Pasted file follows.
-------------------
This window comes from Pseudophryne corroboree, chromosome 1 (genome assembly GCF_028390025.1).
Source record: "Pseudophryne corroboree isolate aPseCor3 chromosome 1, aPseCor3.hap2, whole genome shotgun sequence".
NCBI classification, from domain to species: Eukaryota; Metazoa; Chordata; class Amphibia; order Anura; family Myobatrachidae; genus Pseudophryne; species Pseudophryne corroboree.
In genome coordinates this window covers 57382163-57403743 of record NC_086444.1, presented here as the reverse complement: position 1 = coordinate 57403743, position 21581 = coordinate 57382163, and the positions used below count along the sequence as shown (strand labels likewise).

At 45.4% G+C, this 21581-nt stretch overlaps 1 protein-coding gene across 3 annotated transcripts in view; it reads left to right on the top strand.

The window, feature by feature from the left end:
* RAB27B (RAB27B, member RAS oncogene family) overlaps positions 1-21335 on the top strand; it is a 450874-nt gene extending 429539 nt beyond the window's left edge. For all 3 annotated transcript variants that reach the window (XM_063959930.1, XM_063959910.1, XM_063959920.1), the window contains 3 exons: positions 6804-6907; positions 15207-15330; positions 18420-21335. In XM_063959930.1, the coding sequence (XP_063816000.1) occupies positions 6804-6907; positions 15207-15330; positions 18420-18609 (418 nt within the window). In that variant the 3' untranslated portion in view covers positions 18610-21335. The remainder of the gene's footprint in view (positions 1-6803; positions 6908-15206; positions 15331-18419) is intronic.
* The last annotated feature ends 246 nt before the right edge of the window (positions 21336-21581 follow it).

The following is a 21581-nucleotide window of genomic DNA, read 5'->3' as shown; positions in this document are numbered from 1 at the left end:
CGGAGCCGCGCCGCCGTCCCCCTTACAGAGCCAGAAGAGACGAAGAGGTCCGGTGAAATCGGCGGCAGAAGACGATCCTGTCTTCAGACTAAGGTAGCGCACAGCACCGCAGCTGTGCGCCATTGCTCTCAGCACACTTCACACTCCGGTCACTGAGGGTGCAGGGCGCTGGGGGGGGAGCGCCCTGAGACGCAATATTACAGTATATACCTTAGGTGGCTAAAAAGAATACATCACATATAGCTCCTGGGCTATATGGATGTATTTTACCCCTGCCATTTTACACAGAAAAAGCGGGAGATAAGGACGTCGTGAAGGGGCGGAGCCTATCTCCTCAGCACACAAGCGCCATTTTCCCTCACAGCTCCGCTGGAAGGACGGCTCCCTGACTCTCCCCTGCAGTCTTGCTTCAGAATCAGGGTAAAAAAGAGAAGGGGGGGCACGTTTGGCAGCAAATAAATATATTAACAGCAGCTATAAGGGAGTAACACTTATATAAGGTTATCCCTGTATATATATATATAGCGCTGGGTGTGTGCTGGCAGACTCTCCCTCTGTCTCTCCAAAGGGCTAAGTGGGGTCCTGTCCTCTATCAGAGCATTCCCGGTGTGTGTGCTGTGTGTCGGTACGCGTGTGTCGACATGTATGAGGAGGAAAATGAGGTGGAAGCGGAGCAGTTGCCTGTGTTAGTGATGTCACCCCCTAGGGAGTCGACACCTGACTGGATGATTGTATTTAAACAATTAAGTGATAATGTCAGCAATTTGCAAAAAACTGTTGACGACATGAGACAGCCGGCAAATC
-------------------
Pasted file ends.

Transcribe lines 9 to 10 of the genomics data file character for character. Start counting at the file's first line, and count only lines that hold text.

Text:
The following is a 21581-nucleotide window of genomic DNA, read 5'->3' as shown; positions in this document are numbered from 1 at the left end:
CGGAGCCGCGCCGCCGTCCCCCTTACAGAGCCAGAAGAGACGAAGAGGTCCGGTGAAATCGGCGGCAGAAGACGATCCTGTCTTCAGACTAAGGTAGCGCACAGCACCGCAGCTGTGCGCCATTGCTCTCAGCACACTTCACACTCCGGTCACTGAGGGTGCAGGGCGCTGGGGGGGGAGCGCCCTGAGACGCAATATTACAGTATATACCTTAGGTGGCTAAAAAGAATACATCACATATAGCTCCTGGGCTATATGGATGTATTTTACCCCTGCCATTTTACACAGAAAAAGCGGGAGATAAGGACGTCGTGAAGGGGCGGAGCCTATCTCCTCAGCACACAAGCGCCATTTTCCCTCACAGCTCCGCTGGAAGGACGGCTCCCTGACTCTCCCCTGCAGTCTTGCTTCAGAATCAGGGTAAAAAAGAGAAGGGGGGGCACGTTTGGCAGCAAATAAATATATTAACAGCAGCTATAAGGGAGTAACACTTATATAAGGTTATCCCTGTATATATATATATAGCGCTGGGTGTGTGCTGGCAGACTCTCCCTCTGTCTCTCCAAAGGGCTAAGTGGGGTCCTGTCCTCTATCAGAGCATTCCCGGTGTGTGTGCTGTGTGTCGGTACGCGTGTGTCGACATGTATGAGGAGGAAAATGAGGTGGAAGCGGAGCAGTTGCCTGTGTTAGTGATGTCACCCCCTAGGGAGTCGACACCTGACTGGATGATTGTATTTAAACAATTAAGTGATAATGTCAGCAATTTGCAAAAAACTGTTGACGACATGAGACAGCCGGCAAATC